MY head is full of dreams. Like the American Civil Rights legend Martin Luther King Jr., I have a dream. Even though I am not a lawyer, I have a dream to write a law book. Not just one, but two law books. One is titled, WHAT THEY DON’T TEACH YOU AT LAW SCHOOL. The other is: THE ART OF CROSS-EXAMINATION (The Nigerian Experience and Perspective).
I had done my research, read some law books and drawn up some questions. To test-run the project, I am sitting face to face with Olisa Agbakoba, the radical “leftist” lawyer, a Senior Advocate of Nigeria who practices law from two facets: that of a private lawyer and a public lawyer. He combines both seamlessly.
I start by introducing myself as a journalist with the mission of writing “experiential books”. I brought along my latest book: “50 NIGERIA’S BOARDROOM LEADERS—Lessons On Corporate Governance and Strategy.” I hadn’t even gone far with my self-introduction when Agbakoba interjected: “I know you very well. You and your late twin brother Dimgba Igwe.”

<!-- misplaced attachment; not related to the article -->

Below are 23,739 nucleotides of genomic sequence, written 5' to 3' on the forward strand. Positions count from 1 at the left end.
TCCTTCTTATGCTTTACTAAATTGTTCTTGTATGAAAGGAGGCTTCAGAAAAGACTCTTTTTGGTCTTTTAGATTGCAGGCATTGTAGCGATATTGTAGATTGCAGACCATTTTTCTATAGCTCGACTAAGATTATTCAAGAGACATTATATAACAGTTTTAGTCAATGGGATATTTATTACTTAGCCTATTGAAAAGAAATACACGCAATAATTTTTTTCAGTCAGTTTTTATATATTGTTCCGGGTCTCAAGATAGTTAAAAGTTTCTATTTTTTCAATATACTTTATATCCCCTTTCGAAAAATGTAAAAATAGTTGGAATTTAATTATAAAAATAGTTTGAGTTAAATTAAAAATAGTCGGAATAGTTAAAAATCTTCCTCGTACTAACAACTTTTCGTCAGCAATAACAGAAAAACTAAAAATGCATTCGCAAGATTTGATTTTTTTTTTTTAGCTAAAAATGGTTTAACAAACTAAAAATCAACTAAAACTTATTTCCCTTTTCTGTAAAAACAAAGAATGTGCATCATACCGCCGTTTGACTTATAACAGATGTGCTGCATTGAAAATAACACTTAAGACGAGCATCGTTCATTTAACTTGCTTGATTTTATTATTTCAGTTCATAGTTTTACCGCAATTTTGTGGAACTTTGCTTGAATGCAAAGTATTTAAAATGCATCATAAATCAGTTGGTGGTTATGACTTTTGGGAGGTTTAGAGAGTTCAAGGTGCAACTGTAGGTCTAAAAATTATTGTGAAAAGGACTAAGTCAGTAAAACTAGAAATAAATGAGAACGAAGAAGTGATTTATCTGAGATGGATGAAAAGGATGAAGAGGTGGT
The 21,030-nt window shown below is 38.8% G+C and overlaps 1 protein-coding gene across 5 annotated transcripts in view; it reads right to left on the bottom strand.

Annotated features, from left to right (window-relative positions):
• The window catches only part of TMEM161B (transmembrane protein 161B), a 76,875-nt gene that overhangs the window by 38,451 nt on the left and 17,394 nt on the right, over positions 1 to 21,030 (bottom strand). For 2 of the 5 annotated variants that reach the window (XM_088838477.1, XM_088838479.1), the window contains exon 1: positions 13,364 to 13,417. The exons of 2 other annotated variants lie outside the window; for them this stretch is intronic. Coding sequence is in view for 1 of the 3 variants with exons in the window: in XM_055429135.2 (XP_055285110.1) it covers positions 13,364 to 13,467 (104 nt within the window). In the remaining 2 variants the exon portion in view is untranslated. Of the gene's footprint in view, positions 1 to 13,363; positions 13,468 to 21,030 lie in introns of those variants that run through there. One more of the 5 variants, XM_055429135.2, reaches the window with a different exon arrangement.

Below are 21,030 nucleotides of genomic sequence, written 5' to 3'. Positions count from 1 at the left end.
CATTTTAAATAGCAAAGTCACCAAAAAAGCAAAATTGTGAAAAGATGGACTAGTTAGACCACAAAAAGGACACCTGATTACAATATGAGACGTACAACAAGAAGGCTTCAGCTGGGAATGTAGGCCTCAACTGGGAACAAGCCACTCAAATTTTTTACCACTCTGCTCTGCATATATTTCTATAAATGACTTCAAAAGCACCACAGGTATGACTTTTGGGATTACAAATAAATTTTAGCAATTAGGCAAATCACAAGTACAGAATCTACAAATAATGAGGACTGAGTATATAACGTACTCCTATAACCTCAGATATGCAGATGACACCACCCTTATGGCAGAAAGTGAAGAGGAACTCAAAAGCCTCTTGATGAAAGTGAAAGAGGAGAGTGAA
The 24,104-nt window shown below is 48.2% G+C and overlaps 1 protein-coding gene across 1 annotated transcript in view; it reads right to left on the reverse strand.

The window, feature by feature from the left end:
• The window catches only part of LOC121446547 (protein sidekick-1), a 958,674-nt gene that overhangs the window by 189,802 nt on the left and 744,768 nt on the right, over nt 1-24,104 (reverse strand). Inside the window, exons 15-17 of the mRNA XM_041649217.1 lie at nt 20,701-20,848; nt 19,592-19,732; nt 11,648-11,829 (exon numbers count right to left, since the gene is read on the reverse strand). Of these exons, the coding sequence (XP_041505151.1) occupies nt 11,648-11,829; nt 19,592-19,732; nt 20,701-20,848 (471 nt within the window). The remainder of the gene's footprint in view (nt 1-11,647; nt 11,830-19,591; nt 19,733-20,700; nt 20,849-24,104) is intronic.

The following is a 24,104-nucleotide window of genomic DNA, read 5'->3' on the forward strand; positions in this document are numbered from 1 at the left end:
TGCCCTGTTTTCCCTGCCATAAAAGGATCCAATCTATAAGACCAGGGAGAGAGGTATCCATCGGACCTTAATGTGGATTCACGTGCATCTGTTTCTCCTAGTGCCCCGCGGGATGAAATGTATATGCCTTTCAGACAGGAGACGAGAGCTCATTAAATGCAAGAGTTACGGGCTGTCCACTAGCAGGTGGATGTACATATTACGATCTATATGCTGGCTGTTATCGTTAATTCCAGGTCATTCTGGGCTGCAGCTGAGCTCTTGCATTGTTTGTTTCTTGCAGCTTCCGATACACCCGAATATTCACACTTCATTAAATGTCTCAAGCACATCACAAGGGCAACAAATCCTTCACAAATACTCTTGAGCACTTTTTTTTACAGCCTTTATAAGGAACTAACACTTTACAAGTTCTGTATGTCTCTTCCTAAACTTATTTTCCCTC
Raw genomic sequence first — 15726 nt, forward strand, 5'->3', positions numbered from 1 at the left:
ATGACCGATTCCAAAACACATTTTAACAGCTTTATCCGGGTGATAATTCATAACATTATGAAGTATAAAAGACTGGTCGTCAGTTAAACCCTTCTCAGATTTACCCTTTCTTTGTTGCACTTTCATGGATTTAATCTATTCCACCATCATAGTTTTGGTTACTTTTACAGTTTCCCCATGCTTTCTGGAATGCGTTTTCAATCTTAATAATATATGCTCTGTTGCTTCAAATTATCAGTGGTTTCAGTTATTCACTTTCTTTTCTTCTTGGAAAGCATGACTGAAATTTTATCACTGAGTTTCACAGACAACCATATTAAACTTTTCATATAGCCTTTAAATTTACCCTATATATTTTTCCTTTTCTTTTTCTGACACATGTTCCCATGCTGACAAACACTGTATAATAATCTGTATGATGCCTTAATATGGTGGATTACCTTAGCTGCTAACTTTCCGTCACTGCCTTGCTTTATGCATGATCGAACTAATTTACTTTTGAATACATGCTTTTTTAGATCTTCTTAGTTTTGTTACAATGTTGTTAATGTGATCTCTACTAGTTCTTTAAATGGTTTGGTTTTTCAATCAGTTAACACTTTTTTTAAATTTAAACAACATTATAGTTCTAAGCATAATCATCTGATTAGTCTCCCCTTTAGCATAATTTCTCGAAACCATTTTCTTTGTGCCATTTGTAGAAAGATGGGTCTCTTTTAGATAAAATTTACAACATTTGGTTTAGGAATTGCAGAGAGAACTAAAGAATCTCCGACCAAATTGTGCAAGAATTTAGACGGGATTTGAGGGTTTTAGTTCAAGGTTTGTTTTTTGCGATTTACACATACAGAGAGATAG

As I reeled out the books we have written, Agbakoba was quick to add that his biography should be next on our list. Listening to him, you can’t but see a “learned gentleman” who is a biographer’s delight in his mastery of storytelling and facts marshaling. I asked him: What is law? In search of the meaning of law, he takes me on a highly philosophical excursion from Greek mythologies to the Age of Reason to the School of Jurisprudence to Lord Denning, a “social thinker” and a “caustic master” who was “one of the greatest exponents of what the law ought to be.”
“If you want to understand what law is, you have to go back to the earliest philosophers,” he tells me professorially. “And they are so many. You had perhaps the most important philosopher by name Hans Kelsen who wrote the Pure Theory of Law and who coined the term Grundnorm. Kelsen talks about law having to have force. If it doesn’t have force, it is just a moral norm. Law has to have force for it to order society. As time went on, a bit of morality crept in. The theory of Thomas Hobbes came, saying it is those who can get that will survive. The law of survival of the fittest. So law has different degrees. But just to summarize, law orders society. Without law, what you have is a Hobbesian state of nature, a state of anarchy where the strongest can prey on the weak and gets away with it just like in the jungle. It’s law that creates order. It’s law that says you can’t bring strongmen to my house to take over my property from me. Law is crucial to order, is crucial to governance, is crucial to democracy. Law is nothing other than what the judge says it is. This is one of the great theories of jurisprudence. It is what the judges prophesy and nothing more pretentious that constitutes the law.”